What causes the alternator to whine?
A disparity in voltage (electrical potential) between two connectors causes an alternator whine. The voltage difference could be caused by an incorrectly grounded stereo, radio, or alternator part. Stereo whine can be prompted by an amp, the head unit, and intermediary pieces like equalizers and crossovers. It is usually remedied by locating the source of the noise entry and re-grounding that part.
Table of Contents
- What causes the alternator to whine?
- What Causes Alternator Whining Noise—and the Fixes for It?
The most prevalent form of bad alternator noise is a loud, annoying noise that continues while the engine runs. The alternator whining noise will become louder as you accelerate. When the RMPs keep increasing, such as when you accelerate, the noise will become higher in pitch as the ring gear spins faster.
Several different things could be causing this noise. The most likely cause is electrical input from your vehicle’s alternator. In this post, I will run you through all the possible causes and fixes for whining noise from the car’s alternator so you can avoid or fix the annoying sound coming from the alternator that makes driving less peaceful.
What Causes Alternator Whining Noise—and the Fixes for It?
When your car begins to make unusual noises, it is always a cause for concern. However, without knowledge of the different engine parts, these noises can be hard to diagnose. There are several factors that can cause your car to whine as it accelerates. The following are some of the causes (and fixes) for the whining noise coming from your car’s alternator.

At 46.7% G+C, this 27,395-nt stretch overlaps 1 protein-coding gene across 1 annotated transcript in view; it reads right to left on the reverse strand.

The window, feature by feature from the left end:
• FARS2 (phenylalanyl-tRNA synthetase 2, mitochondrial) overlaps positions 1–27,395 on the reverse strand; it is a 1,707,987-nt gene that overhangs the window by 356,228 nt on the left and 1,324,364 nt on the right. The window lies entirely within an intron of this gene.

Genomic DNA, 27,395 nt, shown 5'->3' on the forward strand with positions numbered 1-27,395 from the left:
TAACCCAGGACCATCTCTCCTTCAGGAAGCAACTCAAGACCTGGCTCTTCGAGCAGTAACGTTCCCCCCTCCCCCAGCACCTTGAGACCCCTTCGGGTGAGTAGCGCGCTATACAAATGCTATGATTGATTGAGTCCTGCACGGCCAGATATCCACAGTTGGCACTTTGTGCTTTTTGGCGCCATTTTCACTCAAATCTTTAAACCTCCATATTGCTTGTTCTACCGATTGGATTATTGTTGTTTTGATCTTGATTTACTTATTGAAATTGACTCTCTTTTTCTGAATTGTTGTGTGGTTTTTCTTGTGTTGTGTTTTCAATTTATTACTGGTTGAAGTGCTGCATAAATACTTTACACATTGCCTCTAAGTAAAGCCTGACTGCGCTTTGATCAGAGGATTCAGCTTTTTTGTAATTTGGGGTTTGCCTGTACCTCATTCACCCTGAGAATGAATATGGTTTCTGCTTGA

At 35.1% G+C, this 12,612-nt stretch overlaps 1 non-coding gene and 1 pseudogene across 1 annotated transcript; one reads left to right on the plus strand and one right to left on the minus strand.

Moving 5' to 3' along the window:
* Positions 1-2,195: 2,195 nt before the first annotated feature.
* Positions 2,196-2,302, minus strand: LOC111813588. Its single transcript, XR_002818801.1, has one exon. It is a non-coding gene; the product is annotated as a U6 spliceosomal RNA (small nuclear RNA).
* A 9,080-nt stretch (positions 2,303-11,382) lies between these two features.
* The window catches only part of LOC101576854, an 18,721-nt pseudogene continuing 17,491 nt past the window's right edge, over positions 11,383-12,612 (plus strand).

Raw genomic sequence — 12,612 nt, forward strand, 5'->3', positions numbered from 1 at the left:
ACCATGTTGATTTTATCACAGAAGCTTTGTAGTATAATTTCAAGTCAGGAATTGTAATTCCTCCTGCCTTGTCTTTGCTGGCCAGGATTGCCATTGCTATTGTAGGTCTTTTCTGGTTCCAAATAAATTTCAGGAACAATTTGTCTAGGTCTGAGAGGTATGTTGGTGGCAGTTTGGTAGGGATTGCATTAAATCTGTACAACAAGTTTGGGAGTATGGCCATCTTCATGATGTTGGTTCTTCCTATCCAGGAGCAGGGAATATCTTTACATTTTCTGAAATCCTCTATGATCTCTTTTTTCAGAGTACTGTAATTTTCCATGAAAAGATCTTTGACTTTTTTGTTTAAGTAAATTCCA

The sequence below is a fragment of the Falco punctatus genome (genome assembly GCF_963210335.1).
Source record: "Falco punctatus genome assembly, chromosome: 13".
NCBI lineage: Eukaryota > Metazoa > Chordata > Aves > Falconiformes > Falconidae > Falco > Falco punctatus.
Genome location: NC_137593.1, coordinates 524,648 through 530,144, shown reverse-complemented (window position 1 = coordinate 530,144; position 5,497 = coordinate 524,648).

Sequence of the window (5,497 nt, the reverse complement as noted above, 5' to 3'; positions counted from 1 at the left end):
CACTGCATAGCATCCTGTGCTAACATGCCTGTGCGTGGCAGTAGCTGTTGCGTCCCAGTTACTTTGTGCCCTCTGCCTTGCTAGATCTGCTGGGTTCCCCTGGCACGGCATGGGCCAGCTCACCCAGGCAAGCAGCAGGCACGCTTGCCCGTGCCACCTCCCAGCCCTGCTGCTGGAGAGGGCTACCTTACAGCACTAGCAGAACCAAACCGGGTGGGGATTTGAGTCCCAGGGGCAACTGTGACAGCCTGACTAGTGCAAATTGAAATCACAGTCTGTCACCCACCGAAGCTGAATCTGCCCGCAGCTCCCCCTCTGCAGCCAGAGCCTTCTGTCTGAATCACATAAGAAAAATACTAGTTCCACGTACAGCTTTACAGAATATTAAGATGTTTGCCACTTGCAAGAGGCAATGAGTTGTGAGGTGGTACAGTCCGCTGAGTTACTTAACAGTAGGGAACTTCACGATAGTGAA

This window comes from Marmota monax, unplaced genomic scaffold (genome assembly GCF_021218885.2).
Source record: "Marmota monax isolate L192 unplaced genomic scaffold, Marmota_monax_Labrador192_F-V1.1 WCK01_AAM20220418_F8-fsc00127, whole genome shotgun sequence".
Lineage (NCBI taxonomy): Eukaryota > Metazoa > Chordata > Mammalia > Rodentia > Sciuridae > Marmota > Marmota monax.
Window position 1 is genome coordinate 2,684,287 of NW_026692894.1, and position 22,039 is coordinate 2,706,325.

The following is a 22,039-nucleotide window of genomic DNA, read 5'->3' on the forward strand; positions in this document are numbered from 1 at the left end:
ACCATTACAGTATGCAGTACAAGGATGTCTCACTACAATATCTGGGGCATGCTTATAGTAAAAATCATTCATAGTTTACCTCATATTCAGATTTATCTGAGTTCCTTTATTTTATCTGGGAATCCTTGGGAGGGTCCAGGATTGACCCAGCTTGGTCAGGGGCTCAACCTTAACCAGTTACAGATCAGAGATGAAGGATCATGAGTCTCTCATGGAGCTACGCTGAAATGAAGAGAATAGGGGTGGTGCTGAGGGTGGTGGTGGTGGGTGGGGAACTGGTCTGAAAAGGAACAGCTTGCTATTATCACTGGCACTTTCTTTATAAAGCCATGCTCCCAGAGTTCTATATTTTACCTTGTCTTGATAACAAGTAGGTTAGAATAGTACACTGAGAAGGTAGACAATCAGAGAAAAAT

Disconnect the RCA Cables from the Amp and Insert a Muting Plug
By unplugging the RCA cables from the amp and inputting a muting plug, you can usually identify the problem with the head unit (RCA plug with the connectors shorted together). This also removes noise from parts upstream of the amp, such as equalizers and crossovers. If the noise is gone, you should look at the other parts upstream of the amp.
Check Components Upstream of the Amp
First, attach the RCA cables from the head unit to the amp (we are assuming the presence of equalizers and crossovers between the two). Start the engine. If the noise is gone, the issue is with the intermediate parts. If the noise returns, the issue is with the head unit.
Find a Better Ground Location for the Problematic Component
Almost always, you’ll just need to find a better ground location for the problematic part. The best solution is to keep the chassis metal clean and bare. On most occasions, installers will use whatever factory bolt is available, which can work but can also cause issues.
Factory bolts are generally not a bad source, but if they are used as a ground by other electrical parts, they can be a source of the noise. If you aren’t using a new ground point, ensure your factory bolt satisfies the above criteria.
Place the deck on top of the amp after removing it from its mounting location. Install a non-conductive shield between the two.
Connect the power leads (power and ground) from the deck to the power terminals on the amp. Then, using very short RCA cables, attach the head unit to the amp. Male-to-male RCA gender changers are approximately the right length.
Start the Engine and Listen to Where the Noise is Coming From
Start the engine. If there is still noise, it is most likely a rare head unit problem. It’s most likely coming in via the cables. If the noise is being caused along the cable run, switching to unprotected, twisted pair RCA cables can help. Inspect your head unit for open RCA shield grounds as well, as these can be a source of the noise. Other times, you’ll need to connect the ground wire of the head unit to the same grounding place as the amp.
Use a Ground Loop Isolator
If neither of those options works, a ground loop isolator can be installed on the RCA cables. This is essentially a small box containing 1:1 transformers. It decouples (breaks) the RCA cables’ electrical linkage and supplants it with a magnetic coupling. Noise is eliminated because the music output on the RCA cables is AC voltage, whereas noise is DC voltage, which a transformer does not allow to pass through.